Last week I challenged you to write about a building. Here is the prompt…
Tell me about a building which is important to you; are its walls ancient and crumbling, or modern shining glass and cold steel? Does it mean home to you, or prison? What happened here? Why do you care?
First off, I’d like to welcome a newcomer to Friday FANTASTIC Flash, Darlene Foster, who submitted this stunning story…
Terror in the Tower
Angela glances at the tower ruins that overlook the city from high on a grassy mound and pulls her sweater tighter around her. She experiences the same chill every time she walks past the site.
When she was seven, her mother took her up to the old stone keep. From a small window, she saw a girl looking out at her through iron bars. Fire blazed behind the child. It had frightened her so.
“Mommy, we need to help that little girl,” exclaimed Angela.
Her mother took her hand and said, “There are no children in there. It must be a trick of the sun reflecting off the water.”
The sad, terrified and helpless child appeared very real.
Angela shudders as she recalls that day. She rushes to work.
It was the feast of Shabbatt ha-Gadol. Instead of the usual tables overflowing with food, around her lay the dead bodies of friends and neighbours. The air was thick with the smell of fresh blood and smoldering wood. Ester searched for Jacob, and Marta in the crowded tower. She witnessed parents slitting their children’s throats and then their own. Terrified, Ester tried to look away, but it was the same everywhere.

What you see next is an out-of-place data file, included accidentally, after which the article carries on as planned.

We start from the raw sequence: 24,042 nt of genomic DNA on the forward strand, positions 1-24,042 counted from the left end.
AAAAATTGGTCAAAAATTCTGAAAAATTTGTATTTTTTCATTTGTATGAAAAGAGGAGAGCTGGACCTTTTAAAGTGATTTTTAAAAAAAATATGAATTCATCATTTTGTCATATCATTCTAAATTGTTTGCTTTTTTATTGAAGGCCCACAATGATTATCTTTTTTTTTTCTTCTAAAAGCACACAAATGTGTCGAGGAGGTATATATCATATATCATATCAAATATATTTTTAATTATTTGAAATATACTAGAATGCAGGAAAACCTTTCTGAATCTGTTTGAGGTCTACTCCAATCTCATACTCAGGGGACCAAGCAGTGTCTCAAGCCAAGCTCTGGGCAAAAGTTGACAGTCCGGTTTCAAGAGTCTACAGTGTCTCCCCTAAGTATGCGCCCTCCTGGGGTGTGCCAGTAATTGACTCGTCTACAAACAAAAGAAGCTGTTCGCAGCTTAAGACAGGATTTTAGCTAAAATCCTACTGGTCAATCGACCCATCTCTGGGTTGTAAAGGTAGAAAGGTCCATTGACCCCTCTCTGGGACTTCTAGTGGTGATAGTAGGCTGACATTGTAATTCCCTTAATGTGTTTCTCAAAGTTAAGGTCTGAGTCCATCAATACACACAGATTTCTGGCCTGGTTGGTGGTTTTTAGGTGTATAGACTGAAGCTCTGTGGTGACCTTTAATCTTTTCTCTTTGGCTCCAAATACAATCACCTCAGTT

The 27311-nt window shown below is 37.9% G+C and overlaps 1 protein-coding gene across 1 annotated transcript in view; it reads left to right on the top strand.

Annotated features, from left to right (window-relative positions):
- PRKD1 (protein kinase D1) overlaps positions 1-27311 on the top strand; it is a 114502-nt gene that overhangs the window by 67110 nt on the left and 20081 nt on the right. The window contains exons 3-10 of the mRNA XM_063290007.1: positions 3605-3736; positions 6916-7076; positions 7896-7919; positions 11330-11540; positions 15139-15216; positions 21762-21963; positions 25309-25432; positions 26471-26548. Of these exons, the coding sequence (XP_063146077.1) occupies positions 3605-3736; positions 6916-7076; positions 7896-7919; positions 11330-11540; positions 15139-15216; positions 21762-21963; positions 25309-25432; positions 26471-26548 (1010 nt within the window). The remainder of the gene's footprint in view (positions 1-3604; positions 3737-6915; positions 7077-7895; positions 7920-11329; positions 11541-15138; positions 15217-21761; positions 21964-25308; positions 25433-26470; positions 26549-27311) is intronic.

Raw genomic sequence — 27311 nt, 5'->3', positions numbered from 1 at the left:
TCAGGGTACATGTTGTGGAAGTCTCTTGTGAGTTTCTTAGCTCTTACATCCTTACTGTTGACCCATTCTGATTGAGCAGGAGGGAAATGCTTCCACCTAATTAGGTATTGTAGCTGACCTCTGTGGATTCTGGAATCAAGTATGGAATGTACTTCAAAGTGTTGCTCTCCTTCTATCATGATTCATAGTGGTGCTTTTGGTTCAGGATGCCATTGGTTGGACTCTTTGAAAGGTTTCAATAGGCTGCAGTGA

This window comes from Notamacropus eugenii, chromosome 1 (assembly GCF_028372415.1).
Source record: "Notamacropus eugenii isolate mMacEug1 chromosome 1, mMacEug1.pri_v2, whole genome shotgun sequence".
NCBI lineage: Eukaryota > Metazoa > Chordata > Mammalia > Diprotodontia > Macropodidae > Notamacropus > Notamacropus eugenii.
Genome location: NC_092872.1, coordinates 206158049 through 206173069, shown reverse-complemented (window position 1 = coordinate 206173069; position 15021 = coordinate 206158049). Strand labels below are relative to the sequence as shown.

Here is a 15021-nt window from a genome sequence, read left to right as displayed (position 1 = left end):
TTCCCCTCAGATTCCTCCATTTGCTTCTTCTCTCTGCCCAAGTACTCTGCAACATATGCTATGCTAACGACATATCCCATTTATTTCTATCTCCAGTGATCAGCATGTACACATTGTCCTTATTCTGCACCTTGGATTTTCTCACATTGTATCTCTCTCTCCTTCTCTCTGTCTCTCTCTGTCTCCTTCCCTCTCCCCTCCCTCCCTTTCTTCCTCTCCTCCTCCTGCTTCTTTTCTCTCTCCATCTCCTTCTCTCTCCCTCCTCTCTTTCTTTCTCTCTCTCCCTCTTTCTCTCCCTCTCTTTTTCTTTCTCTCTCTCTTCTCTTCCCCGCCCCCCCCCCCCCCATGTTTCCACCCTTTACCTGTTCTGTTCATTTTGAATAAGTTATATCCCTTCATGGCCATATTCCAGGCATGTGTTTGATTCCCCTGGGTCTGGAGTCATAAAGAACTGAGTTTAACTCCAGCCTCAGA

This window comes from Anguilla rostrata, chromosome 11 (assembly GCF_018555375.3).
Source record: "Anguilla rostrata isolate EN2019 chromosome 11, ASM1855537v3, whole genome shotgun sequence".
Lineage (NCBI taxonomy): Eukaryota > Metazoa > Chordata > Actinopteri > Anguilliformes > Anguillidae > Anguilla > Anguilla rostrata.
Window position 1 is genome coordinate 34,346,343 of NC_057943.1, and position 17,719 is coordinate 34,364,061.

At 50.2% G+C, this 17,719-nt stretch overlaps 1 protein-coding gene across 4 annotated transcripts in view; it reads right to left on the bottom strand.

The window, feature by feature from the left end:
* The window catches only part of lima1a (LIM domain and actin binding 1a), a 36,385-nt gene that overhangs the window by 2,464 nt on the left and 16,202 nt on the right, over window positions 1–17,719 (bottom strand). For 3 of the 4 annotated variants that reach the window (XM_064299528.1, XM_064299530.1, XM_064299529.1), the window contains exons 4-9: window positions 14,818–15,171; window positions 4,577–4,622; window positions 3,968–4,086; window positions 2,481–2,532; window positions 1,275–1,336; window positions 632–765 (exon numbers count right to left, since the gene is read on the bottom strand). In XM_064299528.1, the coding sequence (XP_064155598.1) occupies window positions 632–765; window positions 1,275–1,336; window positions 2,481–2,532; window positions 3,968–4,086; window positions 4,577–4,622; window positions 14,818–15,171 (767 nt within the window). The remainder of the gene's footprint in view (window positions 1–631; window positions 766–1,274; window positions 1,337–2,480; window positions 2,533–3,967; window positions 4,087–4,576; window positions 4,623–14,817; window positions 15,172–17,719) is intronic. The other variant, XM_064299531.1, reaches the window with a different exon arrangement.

Since she didn’t have any parents, she stayed with old Jacob the money lender and his kind wife, Marta. For her board she cleaned the house, made meals and ran errands. Ester stumbled in the smoke filled keep looking for the only family she knew. Eventually she found them, dead in each other’s arms on a bed of straw soaked with maroon blood. A curved butcher’s knife lay beside them.
Did they forget about me? Did Jacob slit his wife’s throat and then his own?
The flames and smoke of the burning wood tower closed around her.
A growing mob outside yelled, “Come out, you dirty Jews.”
Why is this happening? We were promised safety in the tower.
She peered through the iron bars of a low window. Angry people outside the tower waved swords, scythes and pitchforks. It was safer to stay inside. It was better to die by your own hand. That is what the Rabbi said.
In the crowd, she caught the clear blue eyes of a girl her age. A girl dressed in fine clothing. Maybe she can help me. Ester mouthed the word Help.
The girl pointed to the window and said, “Look, Mother, there is a little girl in the tower. It is burning. We must help her.”
Ester saw an elegant woman take the child´s hand and pull her away. “There are no children in there, Angelina. Let us go away from this awful place.”
Ester coughed from the thick smoke and fell backward. The flames engulfed her.
Nine centuries later Angela can feel the eyes of Ester pleading for help as she hurries past Clifford’s Tower on the way to her Hebrew lessons. One day she will stop and help the child.
Next up it’s Ellie, who I met at the Bloggers Bash in London this summer. Ellie is an architect and a writer, so she couldn’t very well ignore this prompt, could she?
Its walls are made of concrete but it is a ruin. Its gate is a vibrant, cobalt blue – a blue so blue it makes the ocean green with envy. There is a tall tree right by its entrance. Was it a palm or a eucalyptus? As the paint chips from the walls, my memory fades.